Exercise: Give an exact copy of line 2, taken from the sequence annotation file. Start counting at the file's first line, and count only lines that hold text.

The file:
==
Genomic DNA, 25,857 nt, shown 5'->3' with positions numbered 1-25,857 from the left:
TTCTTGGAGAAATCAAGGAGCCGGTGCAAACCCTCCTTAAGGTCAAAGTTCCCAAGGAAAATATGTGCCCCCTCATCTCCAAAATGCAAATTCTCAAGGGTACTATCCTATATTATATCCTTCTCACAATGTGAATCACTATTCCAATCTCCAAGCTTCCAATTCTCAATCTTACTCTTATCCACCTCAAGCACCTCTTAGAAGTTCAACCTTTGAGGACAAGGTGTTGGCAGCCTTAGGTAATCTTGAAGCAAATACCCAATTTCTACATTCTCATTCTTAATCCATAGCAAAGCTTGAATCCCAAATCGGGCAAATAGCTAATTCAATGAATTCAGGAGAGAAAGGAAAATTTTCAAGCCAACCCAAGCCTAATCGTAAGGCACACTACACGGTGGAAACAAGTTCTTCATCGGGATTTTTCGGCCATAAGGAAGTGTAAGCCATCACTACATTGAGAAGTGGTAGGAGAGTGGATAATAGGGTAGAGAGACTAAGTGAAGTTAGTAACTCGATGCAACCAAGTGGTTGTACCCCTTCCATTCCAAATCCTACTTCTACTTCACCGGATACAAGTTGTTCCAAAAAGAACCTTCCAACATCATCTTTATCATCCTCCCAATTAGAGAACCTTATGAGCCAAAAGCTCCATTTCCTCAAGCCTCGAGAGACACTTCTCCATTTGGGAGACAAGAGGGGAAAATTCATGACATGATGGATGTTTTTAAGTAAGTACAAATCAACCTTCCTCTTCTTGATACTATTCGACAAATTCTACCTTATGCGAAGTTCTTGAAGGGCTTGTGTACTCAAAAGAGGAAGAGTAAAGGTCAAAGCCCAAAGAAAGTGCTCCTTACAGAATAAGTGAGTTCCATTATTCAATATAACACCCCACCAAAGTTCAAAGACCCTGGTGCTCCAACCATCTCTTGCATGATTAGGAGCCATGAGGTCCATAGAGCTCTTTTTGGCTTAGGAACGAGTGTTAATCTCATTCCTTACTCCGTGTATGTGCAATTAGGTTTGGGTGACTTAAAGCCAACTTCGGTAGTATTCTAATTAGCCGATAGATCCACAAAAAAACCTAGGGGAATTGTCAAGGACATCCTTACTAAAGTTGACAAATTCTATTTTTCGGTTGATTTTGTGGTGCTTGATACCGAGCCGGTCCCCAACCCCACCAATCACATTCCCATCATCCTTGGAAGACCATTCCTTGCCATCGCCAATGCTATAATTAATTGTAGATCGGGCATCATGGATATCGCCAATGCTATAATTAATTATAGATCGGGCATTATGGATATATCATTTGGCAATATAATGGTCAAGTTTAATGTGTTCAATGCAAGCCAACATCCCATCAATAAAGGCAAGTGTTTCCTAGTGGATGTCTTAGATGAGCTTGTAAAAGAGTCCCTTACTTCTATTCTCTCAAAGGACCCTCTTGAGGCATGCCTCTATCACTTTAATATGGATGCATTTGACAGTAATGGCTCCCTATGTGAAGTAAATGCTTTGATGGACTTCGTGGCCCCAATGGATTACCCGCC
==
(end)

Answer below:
TTCTTGGAGAAATCAAGGAGCCGGTGCAAACCCTCCTTAAGGTCAAAGTTCCCAAGGAAAATATGTGCCCCCTCATCTCCAAAATGCAAATTCTCAAGGGTACTATCCTATATTATATCCTTCTCACAATGTGAATCACTATTCCAATCTCCAAGCTTCCAATTCTCAATCTTACTCTTATCCACCTCAAGCACCTCTTAGAAGTTCAACCTTTGAGGACAAGGTGTTGGCAGCCTTAGGTAATCTTGAAGCAAATACCCAATTTCTACATTCTCATTCTTAATCCATAGCAAAGCTTGAATCCCAAATCGGGCAAATAGCTAATTCAATGAATTCAGGAGAGAAAGGAAAATTTTCAAGCCAACCCAAGCCTAATCGTAAGGCACACTACACGGTGGAAACAAGTTCTTCATCGGGATTTTTCGGCCATAAGGAAGTGTAAGCCATCACTACATTGAGAAGTGGTAGGAGAGTGGATAATAGGGTAGAGAGACTAAGTGAAGTTAGTAACTCGATGCAACCAAGTGGTTGTACCCCTTCCATTCCAAATCCTACTTCTACTTCACCGGATACAAGTTGTTCCAAAAAGAACCTTCCAACATCATCTTTATCATCCTCCCAATTAGAGAACCTTATGAGCCAAAAGCTCCATTTCCTCAAGCCTCGAGAGACACTTCTCCATTTGGGAGACAAGAGGGGAAAATTCATGACATGATGGATGTTTTTAAGTAAGTACAAATCAACCTTCCTCTTCTTGATACTATTCGACAAATTCTACCTTATGCGAAGTTCTTGAAGGGCTTGTGTACTCAAAAGAGGAAGAGTAAAGGTCAAAGCCCAAAGAAAGTGCTCCTTACAGAATAAGTGAGTTCCATTATTCAATATAACACCCCACCAAAGTTCAAAGACCCTGGTGCTCCAACCATCTCTTGCATGATTAGGAGCCATGAGGTCCATAGAGCTCTTTTTGGCTTAGGAACGAGTGTTAATCTCATTCCTTACTCCGTGTATGTGCAATTAGGTTTGGGTGACTTAAAGCCAACTTCGGTAGTATTCTAATTAGCCGATAGATCCACAAAAAAACCTAGGGGAATTGTCAAGGACATCCTTACTAAAGTTGACAAATTCTATTTTTCGGTTGATTTTGTGGTGCTTGATACCGAGCCGGTCCCCAACCCCACCAATCACATTCCCATCATCCTTGGAAGACCATTCCTTGCCATCGCCAATGCTATAATTAATTGTAGATCGGGCATCATGGATATCGCCAATGCTATAATTAATTATAGATCGGGCATTATGGATATATCATTTGGCAATATAATGGTCAAGTTTAATGTGTTCAATGCAAGCCAACATCCCATCAATAAAGGCAAGTGTTTCCTAGTGGATGTCTTAGATGAGCTTGTAAAAGAGTCCCTTACTTCTATTCTCTCAAAGGACCCTCTTGAGGCATGCCTCTATCACTTTAATATGGATGCATTTGACAGTAATGGCTCCCTATGTGAAGTAAATGCTTTGATGGACTTCGTGGCCCCAATGGATTACCCGCC